Year 2003-2004

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Jeanine Anderson (Ph.D. Cornell University 1978) is a professor of anthropology at the Catholic University of Peru. There, she coordinates graduate programs in anthropology and teaches courses on qualitative methods, urban anthropology, medical anthropology, complex societies, gender, and development. A naturalized Peruvian citizen, Anderson has lived in Lima since 1970, when she went to Peru to do fieldwork for a dissertation on middle class women. She gradually became involved in research and action projects focused on the urban poor. In recent years, she has headed interdisciplinary research groups studying a range of health, education and social policy questions in urban and rural Peru. Before joining the Catholic University social science faculty in 1992, she worked for the Peruvian Ministry of Education, the Ford Foundation regional office, and various NGO’s and development organizations, both regional and international. 

Anderson’s project under the Rockefeller Foundation Residential Fellowship takes as its point of departure a longitudinal study of a shanty community on the southern edge of Lima. The study involved three rounds of interviews with members of several dozen households (1978, 1992, 2001) as well as data collected through observation, participation in development projects, and work with community organizations. This will become a book that examines the dynamics of equality and inequality along lines of gender, class, and generation, with special attention to the effects of community organizing, NGO-sponsored projects and government anti-poverty programs, all set against the backdrop of evolving Peruvian macroeconomic policy and the political crises of the past three decades. A topic of particular interest is how poor communities themselves construct theories of poverty and inequality and how they understand and apply their own capacity to oppose these forces. Thus, a second product to be developed over the coming months is a “report back” to the community on the research in a way that, it is hoped, will contribute to that self-understanding and capacity for action.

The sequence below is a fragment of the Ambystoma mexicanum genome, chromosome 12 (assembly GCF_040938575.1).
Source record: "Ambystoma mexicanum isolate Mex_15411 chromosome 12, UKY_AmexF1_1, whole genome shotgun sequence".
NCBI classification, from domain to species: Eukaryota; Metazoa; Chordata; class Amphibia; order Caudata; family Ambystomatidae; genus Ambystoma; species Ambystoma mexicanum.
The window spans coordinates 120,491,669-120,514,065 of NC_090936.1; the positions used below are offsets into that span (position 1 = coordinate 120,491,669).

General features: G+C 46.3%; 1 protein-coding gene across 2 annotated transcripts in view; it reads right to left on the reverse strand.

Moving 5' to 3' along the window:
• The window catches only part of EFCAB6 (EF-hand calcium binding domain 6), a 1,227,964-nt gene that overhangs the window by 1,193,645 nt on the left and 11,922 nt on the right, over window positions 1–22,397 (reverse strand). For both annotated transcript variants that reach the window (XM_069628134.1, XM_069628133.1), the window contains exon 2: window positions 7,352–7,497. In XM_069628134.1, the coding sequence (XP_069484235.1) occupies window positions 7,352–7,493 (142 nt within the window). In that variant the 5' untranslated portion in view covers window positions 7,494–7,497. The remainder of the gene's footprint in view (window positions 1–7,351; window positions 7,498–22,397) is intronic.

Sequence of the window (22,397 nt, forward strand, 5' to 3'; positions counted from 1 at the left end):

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Luis Reygadas' research and writing in 2003-2004 focuses on the convergence of "old" and "new" inequalities in Latin America since the early 1980s. He is pondering how recent economic, political and cultural transformations relate to rising inequalities, but also relate to resistance and contestation of inequality. The main features of this research program are:
  1. The exploration of the new contours of Latin American inequality —such as the digital divide, dual labor markets, flexible work regimes, global (north-south) disparities, the decay of welfare services and emergent family labor strategies.
  2. Moving beyond standard indicators of inequality (incomes, property, wealth, education levels, job and social benefits) to include new criteria as well, especially those sensitive to people’s actual social networks and cultural capital.
  3. Highlighting symbolic and power dimensions in the construction of inequalities, such as boundary-marking, distinction and "contra-distinction," exclusionary processes, the ritual construction of difference and the like.
  4. Analysis of non-conventional resource flows and human seldom included in inequality research, such as those derived from corruption, drug traffic, crime, daily forms of resistance, migration, and participation in social movements, NGOS and cultural industries.
  5. Seeks actor's points of view and foregrounds agency, possibilities and the quotidian ways people cope and deal with inequality structures and relations.

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